Was this page helpful?
Yes No
Have a comment? Please leave it here. Thanks for your feedback!
All Tableau Help > Tableau Desktop and Web Authoring Help > 
Applies to: Tableau Desktop, Tableau Online, Tableau Public, Tableau Server

Aggregate Functions in Tableau

This article introduces aggregate functions and their uses in Tableau. It also demonstrates how to create an aggregate calculation using an example.

In this article

Why use aggregate functions

Aggregate functions available in Tableau

Create an aggregate calculation

Rules for aggregate calculations

Why use aggregate functions

Aggregate functions allow you to summarize or change the granularity of your data.

For example, you might want to know exactly how many orders your store had for a particular year. You can use the COUNTD function to summarize the exact number of orders your company had, and then break the visualization down by year.

The calculation might look something like this:


The visualization might look something like this:

Aggregate functions available in Tableau

The following aggregate functions are available in Tableau for you to use:

For more detailed definitions of these functions, as well as syntax and examples, see Tableau Functions (by Category) and select Aggregate functions. There are also several built in aggregations in Tableau. For more information, see Data Aggregation in Tableau.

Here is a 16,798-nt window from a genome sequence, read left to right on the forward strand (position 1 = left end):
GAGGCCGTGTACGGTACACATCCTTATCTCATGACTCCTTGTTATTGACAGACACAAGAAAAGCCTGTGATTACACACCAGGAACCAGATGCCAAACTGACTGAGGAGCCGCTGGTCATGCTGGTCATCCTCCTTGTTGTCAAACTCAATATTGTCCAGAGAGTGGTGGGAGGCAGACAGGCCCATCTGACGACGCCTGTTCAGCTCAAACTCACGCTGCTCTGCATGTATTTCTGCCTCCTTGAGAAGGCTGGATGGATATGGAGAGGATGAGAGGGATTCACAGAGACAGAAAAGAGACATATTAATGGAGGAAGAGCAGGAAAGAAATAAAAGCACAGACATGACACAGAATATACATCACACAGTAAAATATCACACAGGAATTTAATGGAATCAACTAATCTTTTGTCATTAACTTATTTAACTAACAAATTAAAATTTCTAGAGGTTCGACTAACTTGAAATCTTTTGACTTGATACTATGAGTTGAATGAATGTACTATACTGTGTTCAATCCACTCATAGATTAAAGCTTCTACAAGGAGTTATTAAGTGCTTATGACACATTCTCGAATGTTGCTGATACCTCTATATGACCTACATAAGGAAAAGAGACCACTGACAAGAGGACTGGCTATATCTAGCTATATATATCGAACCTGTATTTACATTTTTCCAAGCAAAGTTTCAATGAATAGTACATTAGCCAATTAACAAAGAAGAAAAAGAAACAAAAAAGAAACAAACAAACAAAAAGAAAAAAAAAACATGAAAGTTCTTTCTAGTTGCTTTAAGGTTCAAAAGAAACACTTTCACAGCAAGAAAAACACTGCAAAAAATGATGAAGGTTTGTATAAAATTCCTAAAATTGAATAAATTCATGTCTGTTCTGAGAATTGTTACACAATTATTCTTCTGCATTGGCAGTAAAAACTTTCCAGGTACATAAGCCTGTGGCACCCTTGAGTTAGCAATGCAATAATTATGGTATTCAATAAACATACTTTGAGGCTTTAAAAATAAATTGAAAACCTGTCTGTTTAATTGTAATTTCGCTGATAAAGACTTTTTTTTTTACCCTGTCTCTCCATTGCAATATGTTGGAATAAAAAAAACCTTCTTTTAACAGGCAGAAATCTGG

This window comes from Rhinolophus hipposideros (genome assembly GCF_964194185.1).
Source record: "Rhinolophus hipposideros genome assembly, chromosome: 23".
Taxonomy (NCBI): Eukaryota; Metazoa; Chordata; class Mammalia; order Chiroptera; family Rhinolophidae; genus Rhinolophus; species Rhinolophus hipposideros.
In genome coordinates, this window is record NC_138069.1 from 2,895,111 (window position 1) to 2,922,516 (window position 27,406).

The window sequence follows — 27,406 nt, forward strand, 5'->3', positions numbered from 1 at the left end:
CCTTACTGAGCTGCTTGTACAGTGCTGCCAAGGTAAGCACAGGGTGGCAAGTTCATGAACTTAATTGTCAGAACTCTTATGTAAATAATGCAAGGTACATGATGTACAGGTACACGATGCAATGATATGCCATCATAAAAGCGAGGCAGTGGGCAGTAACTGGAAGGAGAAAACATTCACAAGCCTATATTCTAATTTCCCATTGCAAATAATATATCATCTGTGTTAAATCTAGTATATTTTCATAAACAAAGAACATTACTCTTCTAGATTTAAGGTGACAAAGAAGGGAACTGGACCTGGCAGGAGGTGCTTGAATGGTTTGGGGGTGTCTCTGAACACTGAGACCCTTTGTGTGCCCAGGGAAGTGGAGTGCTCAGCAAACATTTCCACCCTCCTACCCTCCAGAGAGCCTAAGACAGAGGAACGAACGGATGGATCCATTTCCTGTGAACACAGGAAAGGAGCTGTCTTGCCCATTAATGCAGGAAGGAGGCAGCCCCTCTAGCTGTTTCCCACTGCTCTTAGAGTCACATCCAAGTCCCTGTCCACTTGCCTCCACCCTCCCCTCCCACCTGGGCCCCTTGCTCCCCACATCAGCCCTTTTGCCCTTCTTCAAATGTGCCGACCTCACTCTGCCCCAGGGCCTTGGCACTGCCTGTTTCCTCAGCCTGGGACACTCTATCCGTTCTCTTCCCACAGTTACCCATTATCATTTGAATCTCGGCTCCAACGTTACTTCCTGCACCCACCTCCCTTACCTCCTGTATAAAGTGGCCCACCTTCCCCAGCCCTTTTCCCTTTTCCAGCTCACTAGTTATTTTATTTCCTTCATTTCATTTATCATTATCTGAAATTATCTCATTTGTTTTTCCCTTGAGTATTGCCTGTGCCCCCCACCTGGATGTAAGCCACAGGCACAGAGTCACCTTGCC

Create an aggregate calculation

Follow along with the steps below to learn how to create an aggregate calculation.

  1. In Tableau Desktop, connect to the Sample - Superstore saved data source, which comes with Tableau.

  2. Navigate to a worksheet and select Analysis > Create Calculated Field.

  3. In the calculation editor that opens, do the following:

    The new aggregate calculation appears under Measures in the Data pane. Just like your other fields, you can use it in one or more visualizations.

    Note: Aggregation calculations are always measures.

    When Margin is placed on a shelf or card in the worksheet, its name is changed to AGG(Margin), which indicates that it is an aggregate calculation and cannot be aggregated any further.

    A graphic depicting what happens when you place an aggregate
calculation on a shelf. The field displays the AGG prefix.

Rules for aggregate calculations

The rules that apply to aggregate calculations are as follows:

See Also

Understanding Calculations: Aggregate Calculations

Data Aggregation in Tableau

Functions in Tableau

Tableau Functions (by Category)

Tableau Functions (Alphabetical)